Suppose that the true benefit of the treatment is not sufficient to be clinically important but exactly equals the “realistic” difference that was chosen as the target difference in our sample size calculation. According to Wong’s terminology, this sample size would be deemed “valid”. However, our sample size is larger than necessary and will identify a statistically significant result on the basis of differences that are not clinically relevant, potentially not even close. Besides the obvious ethical issues, this makes the interpretation of the trial more difficult: statistical significance could be generated on the basis of irrelevant differences.

The ethical impact of sample size overestimation is that the involvement of at least some of the trial participants would be needless, wasteful of their time, and potentially exposing them to unnecessary risks. Trial participants are often inclined to take part in a clinical trial if they feel they are making a difference to other patients diagnosed with the condition in future and/or they are helping to promote advancement in medical knowledge [22]. In this case, their involvement in the trial would arguably not meet  their hopes or expectations. Indeed, avoiding overestimation of sample size is important if we want to avoid the scandal of bad research [23]. Moreover, from a purely practical point of view, it is worth noting that many trials fail to reach their target recruitment and therefore an unnecessarily large sample size target is not appealing.

The cost of a trial

Setting up and delivering a clinical trial is expensive not only in terms of monetary cost, but also in terms of the necessary input of time and resources. The outputs and impact of a clinical trial have to be worth the substantial investment involved. For this reason, there is a downward pressure on the clinically relevant target difference. Ensuring the trial is likely to add meaningfully to the existing literature and provides a useful result in its own right, while being deliverable in terms of the cost mentioned above can be a delicate balancing act. Some trials may not be undertaken because they are too expensive or too difficult to deliver based on detecting the smallest clinically relevant differences. For example, in the context of common diseases such as stroke, very small reductions in mortality may still be clinically relevant when considering the large population that the treatment will be applied to, and yet this might potentially lead to a trial of a prohibitive size.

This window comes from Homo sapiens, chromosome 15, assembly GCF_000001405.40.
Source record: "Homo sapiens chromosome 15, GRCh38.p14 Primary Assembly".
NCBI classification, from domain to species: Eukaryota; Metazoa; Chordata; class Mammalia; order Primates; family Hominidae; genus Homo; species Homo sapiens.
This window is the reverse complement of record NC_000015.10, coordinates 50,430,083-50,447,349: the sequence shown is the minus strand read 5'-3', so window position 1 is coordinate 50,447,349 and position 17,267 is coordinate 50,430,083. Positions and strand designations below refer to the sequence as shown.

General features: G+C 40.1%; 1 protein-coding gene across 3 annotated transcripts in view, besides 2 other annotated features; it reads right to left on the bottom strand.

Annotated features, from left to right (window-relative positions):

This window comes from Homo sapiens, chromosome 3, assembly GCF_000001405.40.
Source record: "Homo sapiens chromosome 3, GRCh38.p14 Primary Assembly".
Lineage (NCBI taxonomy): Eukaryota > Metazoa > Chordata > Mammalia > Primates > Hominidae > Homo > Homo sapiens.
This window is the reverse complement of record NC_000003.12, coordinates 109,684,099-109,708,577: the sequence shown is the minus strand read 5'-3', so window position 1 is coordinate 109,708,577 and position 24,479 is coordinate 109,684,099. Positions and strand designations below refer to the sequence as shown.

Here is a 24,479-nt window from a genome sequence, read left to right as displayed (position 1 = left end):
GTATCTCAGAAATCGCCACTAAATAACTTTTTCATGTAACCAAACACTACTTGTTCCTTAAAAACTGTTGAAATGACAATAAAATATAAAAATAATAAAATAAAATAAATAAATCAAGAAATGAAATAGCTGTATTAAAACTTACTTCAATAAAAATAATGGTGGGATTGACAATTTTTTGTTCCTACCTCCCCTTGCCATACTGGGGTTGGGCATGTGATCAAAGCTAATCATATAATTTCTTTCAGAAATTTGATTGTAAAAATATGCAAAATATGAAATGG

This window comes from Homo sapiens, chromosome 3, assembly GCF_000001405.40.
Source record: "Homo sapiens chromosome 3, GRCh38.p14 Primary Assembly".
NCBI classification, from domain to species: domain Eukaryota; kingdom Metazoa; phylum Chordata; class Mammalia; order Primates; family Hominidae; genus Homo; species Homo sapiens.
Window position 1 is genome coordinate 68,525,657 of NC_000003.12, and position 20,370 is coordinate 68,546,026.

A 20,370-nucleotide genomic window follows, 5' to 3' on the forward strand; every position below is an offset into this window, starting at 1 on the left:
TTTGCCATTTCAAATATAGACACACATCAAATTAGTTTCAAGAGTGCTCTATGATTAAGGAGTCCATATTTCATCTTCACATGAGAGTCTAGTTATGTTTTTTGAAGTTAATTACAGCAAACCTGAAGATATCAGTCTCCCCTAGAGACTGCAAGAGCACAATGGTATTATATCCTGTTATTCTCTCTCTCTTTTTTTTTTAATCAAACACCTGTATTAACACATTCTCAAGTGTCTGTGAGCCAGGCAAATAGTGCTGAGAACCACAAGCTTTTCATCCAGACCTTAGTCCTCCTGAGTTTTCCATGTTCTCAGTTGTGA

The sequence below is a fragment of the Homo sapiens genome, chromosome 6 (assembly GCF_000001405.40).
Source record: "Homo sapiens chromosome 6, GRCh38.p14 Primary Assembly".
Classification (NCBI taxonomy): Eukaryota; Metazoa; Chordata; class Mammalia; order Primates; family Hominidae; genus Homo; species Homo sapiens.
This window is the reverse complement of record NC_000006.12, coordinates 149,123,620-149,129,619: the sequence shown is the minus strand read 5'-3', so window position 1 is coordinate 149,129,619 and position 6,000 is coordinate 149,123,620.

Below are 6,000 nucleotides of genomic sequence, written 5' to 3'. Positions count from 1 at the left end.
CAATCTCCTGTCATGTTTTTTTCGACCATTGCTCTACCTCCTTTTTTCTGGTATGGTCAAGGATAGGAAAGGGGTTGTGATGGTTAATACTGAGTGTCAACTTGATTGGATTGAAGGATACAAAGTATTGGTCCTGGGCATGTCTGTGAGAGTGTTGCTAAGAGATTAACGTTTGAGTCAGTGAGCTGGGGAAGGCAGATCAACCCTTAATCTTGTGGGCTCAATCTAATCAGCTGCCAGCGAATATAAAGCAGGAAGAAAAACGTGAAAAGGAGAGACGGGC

We also have to consider that although on the theoretical or scientific level a trial may be well-powered at the study design stage, in practice, the sample size assumptions may not be met such that the trial analysis of the primary outcome may lack precision or have inconclusive findings on its completion. It is advisable to use conservative values for the sample size parameters used (e.g. assumed standard deviation), to ensure the trial results are sufficiently informative and confidence intervals sufficiently narrow in the event that the sample size assumptions are slightly different than planned. However, this luxury is often not practical given the potential impact upon the sample size and corresponding cost to deliver. Nevertheless, it is often useful to test the sensitivity of sample size calculations with respect to their assumptions [14, 24]. Sample size re-estimation is also an option, as suggested by Wong [1].